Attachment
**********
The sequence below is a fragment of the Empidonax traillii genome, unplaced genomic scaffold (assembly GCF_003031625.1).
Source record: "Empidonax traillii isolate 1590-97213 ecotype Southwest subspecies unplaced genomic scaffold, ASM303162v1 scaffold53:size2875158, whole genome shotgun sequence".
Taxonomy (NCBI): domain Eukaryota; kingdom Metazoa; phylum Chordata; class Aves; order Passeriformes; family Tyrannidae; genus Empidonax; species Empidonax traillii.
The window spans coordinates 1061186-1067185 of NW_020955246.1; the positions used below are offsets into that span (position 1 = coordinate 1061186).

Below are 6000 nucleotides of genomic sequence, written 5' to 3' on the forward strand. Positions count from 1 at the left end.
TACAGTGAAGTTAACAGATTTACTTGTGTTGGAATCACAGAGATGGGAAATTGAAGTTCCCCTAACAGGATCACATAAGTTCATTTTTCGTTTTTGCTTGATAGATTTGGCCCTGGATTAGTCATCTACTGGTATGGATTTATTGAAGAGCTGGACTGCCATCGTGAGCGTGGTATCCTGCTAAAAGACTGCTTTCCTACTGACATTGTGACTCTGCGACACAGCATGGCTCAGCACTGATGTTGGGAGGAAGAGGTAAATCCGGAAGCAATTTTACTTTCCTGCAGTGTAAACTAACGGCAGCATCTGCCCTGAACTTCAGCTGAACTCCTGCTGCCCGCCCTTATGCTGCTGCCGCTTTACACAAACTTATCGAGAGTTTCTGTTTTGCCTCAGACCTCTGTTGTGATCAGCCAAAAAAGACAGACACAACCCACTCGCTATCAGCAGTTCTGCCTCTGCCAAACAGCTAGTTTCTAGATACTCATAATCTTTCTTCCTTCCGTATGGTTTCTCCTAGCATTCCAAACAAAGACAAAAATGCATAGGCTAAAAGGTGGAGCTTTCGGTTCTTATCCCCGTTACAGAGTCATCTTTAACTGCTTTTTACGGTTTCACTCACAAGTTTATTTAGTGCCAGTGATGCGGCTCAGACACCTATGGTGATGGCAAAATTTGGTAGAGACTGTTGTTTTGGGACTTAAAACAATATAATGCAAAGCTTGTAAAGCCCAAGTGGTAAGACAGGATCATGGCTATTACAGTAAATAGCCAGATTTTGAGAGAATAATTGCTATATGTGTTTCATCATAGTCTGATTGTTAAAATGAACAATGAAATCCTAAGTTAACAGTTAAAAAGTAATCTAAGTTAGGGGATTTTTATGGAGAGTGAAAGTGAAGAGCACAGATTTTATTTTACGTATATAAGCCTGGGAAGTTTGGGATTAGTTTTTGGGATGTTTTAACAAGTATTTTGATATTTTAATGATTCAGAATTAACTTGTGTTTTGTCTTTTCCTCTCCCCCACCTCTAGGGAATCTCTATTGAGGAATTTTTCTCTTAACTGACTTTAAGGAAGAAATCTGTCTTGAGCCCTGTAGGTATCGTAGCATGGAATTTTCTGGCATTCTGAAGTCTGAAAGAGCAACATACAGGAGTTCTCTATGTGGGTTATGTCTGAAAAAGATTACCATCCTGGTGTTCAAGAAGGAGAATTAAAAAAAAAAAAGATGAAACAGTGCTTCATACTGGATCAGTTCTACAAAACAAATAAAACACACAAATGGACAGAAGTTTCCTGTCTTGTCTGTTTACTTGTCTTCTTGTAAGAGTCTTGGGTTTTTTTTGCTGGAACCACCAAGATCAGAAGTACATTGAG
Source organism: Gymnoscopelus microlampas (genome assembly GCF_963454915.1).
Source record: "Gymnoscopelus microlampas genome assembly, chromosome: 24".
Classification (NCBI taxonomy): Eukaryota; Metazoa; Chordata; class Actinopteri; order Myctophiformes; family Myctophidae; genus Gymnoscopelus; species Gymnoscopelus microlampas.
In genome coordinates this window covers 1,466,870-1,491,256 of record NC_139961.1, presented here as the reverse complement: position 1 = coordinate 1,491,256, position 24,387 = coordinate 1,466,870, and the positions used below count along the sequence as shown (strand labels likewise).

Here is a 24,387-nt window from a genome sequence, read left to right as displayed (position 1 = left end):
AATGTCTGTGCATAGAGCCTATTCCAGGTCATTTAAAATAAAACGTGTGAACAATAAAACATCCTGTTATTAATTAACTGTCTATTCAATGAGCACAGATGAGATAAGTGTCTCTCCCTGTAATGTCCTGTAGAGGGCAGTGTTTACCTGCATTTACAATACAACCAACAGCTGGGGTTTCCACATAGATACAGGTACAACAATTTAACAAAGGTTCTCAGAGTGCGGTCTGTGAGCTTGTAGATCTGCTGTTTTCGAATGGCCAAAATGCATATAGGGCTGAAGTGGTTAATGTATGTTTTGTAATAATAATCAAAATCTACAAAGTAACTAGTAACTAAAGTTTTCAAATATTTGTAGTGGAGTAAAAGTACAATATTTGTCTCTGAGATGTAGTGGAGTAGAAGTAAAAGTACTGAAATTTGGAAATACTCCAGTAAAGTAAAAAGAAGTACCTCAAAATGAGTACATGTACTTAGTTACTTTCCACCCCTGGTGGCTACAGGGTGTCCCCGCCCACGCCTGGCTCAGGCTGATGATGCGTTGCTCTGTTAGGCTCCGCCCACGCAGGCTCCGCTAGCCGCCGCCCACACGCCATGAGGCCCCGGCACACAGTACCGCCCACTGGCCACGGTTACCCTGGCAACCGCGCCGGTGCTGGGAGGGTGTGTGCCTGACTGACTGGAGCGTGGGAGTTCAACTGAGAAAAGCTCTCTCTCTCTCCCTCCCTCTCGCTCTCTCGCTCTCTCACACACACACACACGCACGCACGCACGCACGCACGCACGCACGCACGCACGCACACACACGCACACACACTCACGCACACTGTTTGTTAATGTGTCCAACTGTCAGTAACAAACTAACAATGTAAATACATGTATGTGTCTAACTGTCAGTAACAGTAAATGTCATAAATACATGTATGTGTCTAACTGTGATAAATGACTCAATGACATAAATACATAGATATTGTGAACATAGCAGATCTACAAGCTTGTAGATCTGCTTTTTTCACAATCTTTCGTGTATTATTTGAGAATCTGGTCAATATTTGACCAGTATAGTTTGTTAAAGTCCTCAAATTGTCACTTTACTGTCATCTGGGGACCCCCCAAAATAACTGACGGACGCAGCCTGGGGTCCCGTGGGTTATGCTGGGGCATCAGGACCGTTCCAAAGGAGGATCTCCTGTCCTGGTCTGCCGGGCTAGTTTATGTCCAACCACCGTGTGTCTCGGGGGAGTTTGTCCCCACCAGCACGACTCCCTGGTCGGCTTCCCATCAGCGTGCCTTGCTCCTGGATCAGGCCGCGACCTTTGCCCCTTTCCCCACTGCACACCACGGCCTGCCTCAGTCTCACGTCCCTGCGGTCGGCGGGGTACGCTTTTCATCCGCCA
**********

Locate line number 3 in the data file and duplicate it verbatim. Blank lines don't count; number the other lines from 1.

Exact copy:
Taxonomy (NCBI): domain Eukaryota; kingdom Metazoa; phylum Chordata; class Aves; order Passeriformes; family Tyrannidae; genus Empidonax; species Empidonax traillii.